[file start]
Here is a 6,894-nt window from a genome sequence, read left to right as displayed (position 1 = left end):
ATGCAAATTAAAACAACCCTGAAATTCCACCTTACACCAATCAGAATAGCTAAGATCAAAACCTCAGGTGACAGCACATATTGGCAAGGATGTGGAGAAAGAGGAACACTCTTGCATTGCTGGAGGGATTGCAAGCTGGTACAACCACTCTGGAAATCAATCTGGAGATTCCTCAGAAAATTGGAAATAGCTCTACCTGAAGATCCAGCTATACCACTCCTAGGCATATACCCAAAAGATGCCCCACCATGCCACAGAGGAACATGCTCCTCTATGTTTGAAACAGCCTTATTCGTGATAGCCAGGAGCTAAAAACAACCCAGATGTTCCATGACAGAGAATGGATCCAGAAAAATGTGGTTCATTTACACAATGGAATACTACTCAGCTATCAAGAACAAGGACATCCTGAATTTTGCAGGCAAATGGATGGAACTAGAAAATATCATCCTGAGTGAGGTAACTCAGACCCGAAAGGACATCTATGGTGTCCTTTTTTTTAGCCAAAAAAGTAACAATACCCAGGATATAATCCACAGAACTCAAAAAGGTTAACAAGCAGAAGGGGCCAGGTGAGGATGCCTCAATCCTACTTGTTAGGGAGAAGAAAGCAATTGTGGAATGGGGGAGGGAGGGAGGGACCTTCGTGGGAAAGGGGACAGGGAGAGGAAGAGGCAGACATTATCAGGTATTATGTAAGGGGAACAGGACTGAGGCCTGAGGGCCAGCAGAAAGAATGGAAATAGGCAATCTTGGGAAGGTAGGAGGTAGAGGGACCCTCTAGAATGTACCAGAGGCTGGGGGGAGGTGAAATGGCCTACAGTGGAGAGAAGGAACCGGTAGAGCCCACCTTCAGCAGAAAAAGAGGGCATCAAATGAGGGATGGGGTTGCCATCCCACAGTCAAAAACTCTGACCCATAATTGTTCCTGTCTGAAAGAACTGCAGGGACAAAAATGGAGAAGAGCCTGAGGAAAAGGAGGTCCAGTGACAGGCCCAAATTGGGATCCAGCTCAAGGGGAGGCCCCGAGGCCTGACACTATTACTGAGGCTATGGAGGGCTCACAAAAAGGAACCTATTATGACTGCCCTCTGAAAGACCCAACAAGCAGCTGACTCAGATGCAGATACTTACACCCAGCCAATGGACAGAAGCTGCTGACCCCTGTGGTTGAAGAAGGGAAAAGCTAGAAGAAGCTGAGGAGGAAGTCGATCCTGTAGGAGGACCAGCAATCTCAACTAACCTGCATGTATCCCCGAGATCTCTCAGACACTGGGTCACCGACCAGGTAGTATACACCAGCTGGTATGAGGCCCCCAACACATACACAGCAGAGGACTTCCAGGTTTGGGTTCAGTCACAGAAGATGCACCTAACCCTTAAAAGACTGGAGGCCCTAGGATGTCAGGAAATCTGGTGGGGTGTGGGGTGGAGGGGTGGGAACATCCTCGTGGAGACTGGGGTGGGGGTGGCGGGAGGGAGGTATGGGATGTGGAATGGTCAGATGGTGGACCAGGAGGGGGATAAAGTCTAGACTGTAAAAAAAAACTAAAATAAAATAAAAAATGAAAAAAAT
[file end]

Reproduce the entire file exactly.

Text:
Here is a 6,894-nt window from a genome sequence, read left to right as displayed (position 1 = left end):
ATGCAAATTAAAACAACCCTGAAATTCCACCTTACACCAATCAGAATAGCTAAGATCAAAACCTCAGGTGACAGCACATATTGGCAAGGATGTGGAGAAAGAGGAACACTCTTGCATTGCTGGAGGGATTGCAAGCTGGTACAACCACTCTGGAAATCAATCTGGAGATTCCTCAGAAAATTGGAAATAGCTCTACCTGAAGATCCAGCTATACCACTCCTAGGCATATACCCAAAAGATGCCCCACCATGCCACAGAGGAACATGCTCCTCTATGTTTGAAACAGCCTTATTCGTGATAGCCAGGAGCTAAAAACAACCCAGATGTTCCATGACAGAGAATGGATCCAGAAAAATGTGGTTCATTTACACAATGGAATACTACTCAGCTATCAAGAACAAGGACATCCTGAATTTTGCAGGCAAATGGATGGAACTAGAAAATATCATCCTGAGTGAGGTAACTCAGACCCGAAAGGACATCTATGGTGTCCTTTTTTTTAGCCAAAAAAGTAACAATACCCAGGATATAATCCACAGAACTCAAAAAGGTTAACAAGCAGAAGGGGCCAGGTGAGGATGCCTCAATCCTACTTGTTAGGGAGAAGAAAGCAATTGTGGAATGGGGGAGGGAGGGAGGGACCTTCGTGGGAAAGGGGACAGGGAGAGGAAGAGGCAGACATTATCAGGTATTATGTAAGGGGAACAGGACTGAGGCCTGAGGGCCAGCAGAAAGAATGGAAATAGGCAATCTTGGGAAGGTAGGAGGTAGAGGGACCCTCTAGAATGTACCAGAGGCTGGGGGGAGGTGAAATGGCCTACAGTGGAGAGAAGGAACCGGTAGAGCCCACCTTCAGCAGAAAAAGAGGGCATCAAATGAGGGATGGGGTTGCCATCCCACAGTCAAAAACTCTGACCCATAATTGTTCCTGTCTGAAAGAACTGCAGGGACAAAAATGGAGAAGAGCCTGAGGAAAAGGAGGTCCAGTGACAGGCCCAAATTGGGATCCAGCTCAAGGGGAGGCCCCGAGGCCTGACACTATTACTGAGGCTATGGAGGGCTCACAAAAAGGAACCTATTATGACTGCCCTCTGAAAGACCCAACAAGCAGCTGACTCAGATGCAGATACTTACACCCAGCCAATGGACAGAAGCTGCTGACCCCTGTGGTTGAAGAAGGGAAAAGCTAGAAGAAGCTGAGGAGGAAGTCGATCCTGTAGGAGGACCAGCAATCTCAACTAACCTGCATGTATCCCCGAGATCTCTCAGACACTGGGTCACCGACCAGGTAGTATACACCAGCTGGTATGAGGCCCCCAACACATACACAGCAGAGGACTTCCAGGTTTGGGTTCAGTCACAGAAGATGCACCTAACCCTTAAAAGACTGGAGGCCCTAGGATGTCAGGAAATCTGGTGGGGTGTGGGGTGGAGGGGTGGGAACATCCTCGTGGAGACTGGGGTGGGGGTGGCGGGAGGGAGGTATGGGATGTGGAATGGTCAGATGGTGGACCAGGAGGGGGATAAAGTCTAGACTGTAAAAAAAAACTAAAATAAAATAAAAAATGAAAAAAAT